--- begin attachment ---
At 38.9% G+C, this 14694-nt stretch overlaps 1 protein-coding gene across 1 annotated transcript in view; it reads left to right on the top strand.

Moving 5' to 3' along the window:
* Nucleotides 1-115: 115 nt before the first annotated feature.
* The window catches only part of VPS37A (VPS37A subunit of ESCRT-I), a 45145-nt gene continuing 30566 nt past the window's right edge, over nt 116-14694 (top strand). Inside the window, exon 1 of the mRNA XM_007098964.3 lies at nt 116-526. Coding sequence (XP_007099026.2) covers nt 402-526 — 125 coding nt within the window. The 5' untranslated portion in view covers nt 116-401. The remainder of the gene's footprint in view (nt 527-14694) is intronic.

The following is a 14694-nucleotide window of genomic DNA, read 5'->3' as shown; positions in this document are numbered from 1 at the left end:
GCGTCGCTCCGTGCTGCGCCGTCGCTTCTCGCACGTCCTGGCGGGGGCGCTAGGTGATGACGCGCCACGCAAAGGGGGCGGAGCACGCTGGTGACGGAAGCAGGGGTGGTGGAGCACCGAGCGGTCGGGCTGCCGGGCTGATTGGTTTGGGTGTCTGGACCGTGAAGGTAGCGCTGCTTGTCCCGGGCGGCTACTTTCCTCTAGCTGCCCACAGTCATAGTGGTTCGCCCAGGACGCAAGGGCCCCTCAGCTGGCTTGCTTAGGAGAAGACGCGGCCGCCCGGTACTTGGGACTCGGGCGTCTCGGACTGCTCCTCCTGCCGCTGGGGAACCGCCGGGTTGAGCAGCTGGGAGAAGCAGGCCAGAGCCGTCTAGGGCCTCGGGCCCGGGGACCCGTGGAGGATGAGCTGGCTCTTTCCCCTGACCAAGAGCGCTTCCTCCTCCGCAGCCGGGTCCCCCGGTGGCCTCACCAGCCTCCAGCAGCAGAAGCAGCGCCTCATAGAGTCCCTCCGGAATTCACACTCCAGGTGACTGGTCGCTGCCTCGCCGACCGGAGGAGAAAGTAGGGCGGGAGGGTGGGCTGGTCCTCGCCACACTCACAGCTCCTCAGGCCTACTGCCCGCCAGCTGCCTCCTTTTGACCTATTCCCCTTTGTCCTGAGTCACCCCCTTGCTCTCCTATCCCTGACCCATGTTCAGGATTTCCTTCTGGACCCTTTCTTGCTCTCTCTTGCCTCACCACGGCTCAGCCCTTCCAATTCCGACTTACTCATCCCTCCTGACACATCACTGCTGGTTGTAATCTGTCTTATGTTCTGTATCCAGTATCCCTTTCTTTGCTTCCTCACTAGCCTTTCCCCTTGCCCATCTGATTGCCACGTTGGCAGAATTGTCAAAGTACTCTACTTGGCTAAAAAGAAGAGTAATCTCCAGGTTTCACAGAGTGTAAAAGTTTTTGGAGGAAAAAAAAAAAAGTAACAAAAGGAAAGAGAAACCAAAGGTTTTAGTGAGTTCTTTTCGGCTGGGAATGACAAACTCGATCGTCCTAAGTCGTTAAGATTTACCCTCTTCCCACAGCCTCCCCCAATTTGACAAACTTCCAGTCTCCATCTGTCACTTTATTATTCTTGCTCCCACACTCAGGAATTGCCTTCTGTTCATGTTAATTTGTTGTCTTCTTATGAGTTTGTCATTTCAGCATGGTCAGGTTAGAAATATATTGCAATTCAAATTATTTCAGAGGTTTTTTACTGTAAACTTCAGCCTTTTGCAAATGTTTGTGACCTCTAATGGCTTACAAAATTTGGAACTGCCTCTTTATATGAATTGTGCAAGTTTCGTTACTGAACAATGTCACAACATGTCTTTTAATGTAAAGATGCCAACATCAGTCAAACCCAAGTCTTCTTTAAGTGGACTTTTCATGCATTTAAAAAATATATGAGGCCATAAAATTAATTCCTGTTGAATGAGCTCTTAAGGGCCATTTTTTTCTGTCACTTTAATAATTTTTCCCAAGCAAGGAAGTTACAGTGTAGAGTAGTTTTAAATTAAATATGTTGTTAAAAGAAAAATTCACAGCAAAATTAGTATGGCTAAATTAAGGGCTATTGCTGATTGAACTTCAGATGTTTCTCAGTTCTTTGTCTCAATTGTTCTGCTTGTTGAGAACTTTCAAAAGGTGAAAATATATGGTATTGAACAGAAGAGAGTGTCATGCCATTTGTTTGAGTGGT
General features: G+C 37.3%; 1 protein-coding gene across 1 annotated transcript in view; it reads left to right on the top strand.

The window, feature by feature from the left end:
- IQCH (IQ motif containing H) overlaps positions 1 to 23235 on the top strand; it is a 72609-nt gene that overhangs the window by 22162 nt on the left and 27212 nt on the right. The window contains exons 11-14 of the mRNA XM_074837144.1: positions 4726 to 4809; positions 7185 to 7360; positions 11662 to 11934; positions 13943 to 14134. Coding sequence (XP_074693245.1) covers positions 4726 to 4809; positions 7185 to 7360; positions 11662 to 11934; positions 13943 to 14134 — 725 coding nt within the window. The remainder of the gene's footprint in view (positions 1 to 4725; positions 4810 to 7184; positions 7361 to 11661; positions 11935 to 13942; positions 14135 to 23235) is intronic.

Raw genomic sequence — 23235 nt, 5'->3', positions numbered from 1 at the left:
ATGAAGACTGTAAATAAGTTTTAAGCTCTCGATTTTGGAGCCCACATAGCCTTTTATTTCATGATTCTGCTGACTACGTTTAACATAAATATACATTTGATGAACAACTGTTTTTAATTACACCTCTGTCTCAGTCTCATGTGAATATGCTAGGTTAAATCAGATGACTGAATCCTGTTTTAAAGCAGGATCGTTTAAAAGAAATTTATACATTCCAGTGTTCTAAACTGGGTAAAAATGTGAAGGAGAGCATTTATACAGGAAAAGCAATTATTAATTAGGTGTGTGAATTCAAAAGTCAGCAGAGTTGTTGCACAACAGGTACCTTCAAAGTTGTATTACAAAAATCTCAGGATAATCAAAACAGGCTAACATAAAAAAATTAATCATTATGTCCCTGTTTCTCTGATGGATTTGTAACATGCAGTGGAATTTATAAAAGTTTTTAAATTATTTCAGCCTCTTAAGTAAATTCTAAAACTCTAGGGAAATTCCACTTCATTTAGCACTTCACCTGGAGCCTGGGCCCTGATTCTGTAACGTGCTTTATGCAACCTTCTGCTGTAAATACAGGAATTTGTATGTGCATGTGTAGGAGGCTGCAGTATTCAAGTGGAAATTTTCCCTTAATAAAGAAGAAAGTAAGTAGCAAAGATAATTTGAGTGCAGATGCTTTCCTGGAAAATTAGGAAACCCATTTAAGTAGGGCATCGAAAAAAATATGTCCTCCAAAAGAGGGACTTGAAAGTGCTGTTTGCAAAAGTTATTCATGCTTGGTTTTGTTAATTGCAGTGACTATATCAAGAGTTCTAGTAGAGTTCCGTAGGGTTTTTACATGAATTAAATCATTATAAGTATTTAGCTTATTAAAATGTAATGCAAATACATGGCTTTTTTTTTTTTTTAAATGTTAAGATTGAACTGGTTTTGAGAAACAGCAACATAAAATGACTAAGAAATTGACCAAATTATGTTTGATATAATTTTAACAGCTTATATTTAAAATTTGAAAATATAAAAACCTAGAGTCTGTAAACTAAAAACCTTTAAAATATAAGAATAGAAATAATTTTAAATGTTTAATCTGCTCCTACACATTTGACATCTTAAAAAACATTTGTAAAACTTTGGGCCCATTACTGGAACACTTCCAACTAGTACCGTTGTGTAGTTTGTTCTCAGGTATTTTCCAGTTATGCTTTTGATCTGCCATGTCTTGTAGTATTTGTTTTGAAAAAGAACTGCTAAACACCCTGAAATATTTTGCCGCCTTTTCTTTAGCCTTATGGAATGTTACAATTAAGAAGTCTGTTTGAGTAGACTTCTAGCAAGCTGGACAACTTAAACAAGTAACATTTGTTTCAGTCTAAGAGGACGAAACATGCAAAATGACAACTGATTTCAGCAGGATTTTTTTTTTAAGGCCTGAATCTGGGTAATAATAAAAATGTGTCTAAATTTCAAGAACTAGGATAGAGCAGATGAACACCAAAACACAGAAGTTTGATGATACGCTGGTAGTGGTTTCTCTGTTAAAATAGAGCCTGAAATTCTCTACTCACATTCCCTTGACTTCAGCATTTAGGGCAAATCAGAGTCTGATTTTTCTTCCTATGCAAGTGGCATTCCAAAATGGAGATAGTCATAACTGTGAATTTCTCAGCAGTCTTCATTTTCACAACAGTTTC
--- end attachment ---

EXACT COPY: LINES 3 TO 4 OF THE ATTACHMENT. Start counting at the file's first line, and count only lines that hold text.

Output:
* Nucleotides 1-115: 115 nt before the first annotated feature.
* The window catches only part of VPS37A (VPS37A subunit of ESCRT-I), a 45145-nt gene continuing 30566 nt past the window's right edge, over nt 116-14694 (top strand). Inside the window, exon 1 of the mRNA XM_007098964.3 lies at nt 116-526. Coding sequence (XP_007099026.2) covers nt 402-526 — 125 coding nt within the window. The 5' untranslated portion in view covers nt 116-401. The remainder of the gene's footprint in view (nt 527-14694) is intronic.